Memory & Mystery Collide at TheaterWorks
By Tom Holehan
“The Other Place”, Sharr White’s mesmerizing new play blending memory and mystery, is being given a first-rate production at TheaterWorks in Hartford. In what has been pretty much a hit or miss theatre season thus far, “The Other Place” easily races to the front of the pack.
At a doctors’ conference at a St. Thomas resort, Scientist Juliana Smithton (Kate Levy) is extolling the virtues of a new drug she helped develop. Juliana seems confident and witty in her smartly tailored suit and fashionable high heels (credit costumer Dorothy Marshall English). Her smoky voice and delivery might remind one of Kathleen Turner in her youth. As Juliana presents her lectures she makes side comments to us explaining an “episode” she recently experienced during this particular event as well as the history of brain cancer in her family and -- most importantly -- the odd presence of a young woman in a yellow bikini who is currently sitting in on her talk. As White’s play progresses, layers of mystery are unraveled with past and present revealed in a non-linear structure. We soon discover that Juliana may not be the most reliable narrator of this particular story. The pace and structure of “The Other Place”, seamlessly directed by Rob Ruggiero, is most important as we hang on for a breathless 82 minutes (without intermission) wondering where Juliana’s strange and engrossing story will take us.
To reveal much more of the plot would be a disservice to theatergoers as one of the play’s many pleasures (if that’s the correct term) is the discovery of its core mystery. Chief among the attributes here is Kate Levy’s compelling central performance as Juliana. The role is a complex and grueling one, but Levy rarely hits a false note drawing us into her story and her world where present meets past with often devastating consequences. She is ably assisted by the only other woman in the cast, Amelia McClain, who is wonderful playing no less than three roles. One of these is at the play’s tense climax that she shares with Levy and which becomes the highlight of this richly rewarding drama.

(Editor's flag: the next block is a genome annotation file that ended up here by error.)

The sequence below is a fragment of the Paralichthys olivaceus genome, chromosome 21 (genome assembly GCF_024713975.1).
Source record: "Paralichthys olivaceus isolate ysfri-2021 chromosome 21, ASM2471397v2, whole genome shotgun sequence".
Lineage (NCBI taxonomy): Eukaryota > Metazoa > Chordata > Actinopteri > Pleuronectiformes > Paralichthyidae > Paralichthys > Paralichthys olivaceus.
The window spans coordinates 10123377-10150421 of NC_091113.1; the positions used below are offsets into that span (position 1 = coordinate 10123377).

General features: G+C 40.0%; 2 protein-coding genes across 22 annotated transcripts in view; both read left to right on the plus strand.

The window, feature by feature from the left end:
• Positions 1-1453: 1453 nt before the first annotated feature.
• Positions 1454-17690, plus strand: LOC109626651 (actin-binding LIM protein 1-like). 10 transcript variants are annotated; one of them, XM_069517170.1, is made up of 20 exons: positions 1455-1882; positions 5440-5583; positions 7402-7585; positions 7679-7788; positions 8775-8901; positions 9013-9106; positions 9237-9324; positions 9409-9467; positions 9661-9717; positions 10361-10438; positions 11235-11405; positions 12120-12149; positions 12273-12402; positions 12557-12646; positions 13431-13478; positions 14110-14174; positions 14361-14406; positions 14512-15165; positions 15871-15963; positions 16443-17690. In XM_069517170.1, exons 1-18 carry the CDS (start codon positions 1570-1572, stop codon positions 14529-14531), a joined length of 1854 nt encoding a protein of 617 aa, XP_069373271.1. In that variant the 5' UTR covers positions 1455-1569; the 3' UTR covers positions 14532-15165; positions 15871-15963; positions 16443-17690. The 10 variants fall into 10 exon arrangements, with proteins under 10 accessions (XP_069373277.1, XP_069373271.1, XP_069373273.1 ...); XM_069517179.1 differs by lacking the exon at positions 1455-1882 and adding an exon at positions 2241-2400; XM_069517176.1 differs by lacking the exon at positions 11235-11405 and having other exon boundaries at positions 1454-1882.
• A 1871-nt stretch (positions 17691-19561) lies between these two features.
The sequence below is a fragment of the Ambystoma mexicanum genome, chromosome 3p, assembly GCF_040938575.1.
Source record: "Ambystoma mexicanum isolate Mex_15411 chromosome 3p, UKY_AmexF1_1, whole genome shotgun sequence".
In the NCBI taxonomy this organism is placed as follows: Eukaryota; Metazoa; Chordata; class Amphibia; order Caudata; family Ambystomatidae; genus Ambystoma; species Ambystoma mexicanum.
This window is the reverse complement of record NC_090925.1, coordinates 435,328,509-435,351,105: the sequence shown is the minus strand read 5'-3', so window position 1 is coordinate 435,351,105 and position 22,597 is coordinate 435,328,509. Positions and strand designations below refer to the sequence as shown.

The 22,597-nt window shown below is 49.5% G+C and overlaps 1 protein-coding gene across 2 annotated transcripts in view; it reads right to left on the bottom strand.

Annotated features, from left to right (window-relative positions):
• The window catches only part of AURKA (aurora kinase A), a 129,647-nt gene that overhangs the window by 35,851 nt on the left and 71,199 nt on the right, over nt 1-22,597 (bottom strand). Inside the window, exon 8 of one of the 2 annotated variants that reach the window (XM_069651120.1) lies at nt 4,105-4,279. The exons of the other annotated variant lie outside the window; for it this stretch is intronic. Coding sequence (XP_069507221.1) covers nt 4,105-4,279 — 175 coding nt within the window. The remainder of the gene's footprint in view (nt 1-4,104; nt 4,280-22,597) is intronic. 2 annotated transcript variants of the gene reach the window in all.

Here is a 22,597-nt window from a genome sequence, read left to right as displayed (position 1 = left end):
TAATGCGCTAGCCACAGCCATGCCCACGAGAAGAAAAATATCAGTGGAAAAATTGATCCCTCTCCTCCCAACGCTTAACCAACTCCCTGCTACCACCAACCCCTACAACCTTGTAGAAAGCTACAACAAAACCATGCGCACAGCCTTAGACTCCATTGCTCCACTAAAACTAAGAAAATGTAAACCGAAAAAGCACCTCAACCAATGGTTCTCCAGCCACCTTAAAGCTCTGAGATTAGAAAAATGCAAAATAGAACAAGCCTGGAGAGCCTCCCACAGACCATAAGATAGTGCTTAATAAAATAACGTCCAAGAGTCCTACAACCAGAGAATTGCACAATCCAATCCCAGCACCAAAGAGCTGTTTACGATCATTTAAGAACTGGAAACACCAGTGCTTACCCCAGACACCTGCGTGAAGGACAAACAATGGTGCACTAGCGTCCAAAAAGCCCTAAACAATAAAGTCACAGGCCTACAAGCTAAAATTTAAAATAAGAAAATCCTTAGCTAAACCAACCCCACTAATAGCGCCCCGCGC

In the other important role, however, R. Ward Duffy isn’t ideally cast as Juliana’s patient husband. He starts fine but when more emotion is called for, Duffy works hard and the results are unconvincing. It’s a very actorly performance, very aware and somewhat stilted at times. Still, his rapport with Levy can’t be faulted and his shortcomings remain a small blip in an overall splendidly acted production.
Set Designer Luke Hegel-Cantarella has worked miracles on TheaterWorks’ limited stage by suggesting several areas including a Cape Cod beach house. John Lasiter’s lighting illuminates effectively at several key moments and Fitz Patton’s original music and sound design help transition scenes immeasurably. William Cusick’s original video and projection design (from the Broadway production) are also invaluable and add significantly to the play’s heartbreaking coda. “The Other Place” is a rare work of contemporary art and TheaterWorks is currently a perfect place to catch it. Bravo.
“The Other Place” continues at TheaterWorks in Hartford through April 19. For ticket reservations call 860.527.7838 or visit: www.theaterworkshartford.org.
Tom Holehan is one of the original founders of the Connecticut Critics Circle, a frequent contributor to WPKN Radio’s “State of the Arts” program and Artistic Director of Stratford’s Square One Theatre Company. He welcomes comments at: email@example.com. His reviews and other theatre information can be found on the Connecticut Critics Circle website: www.ctcritics.org.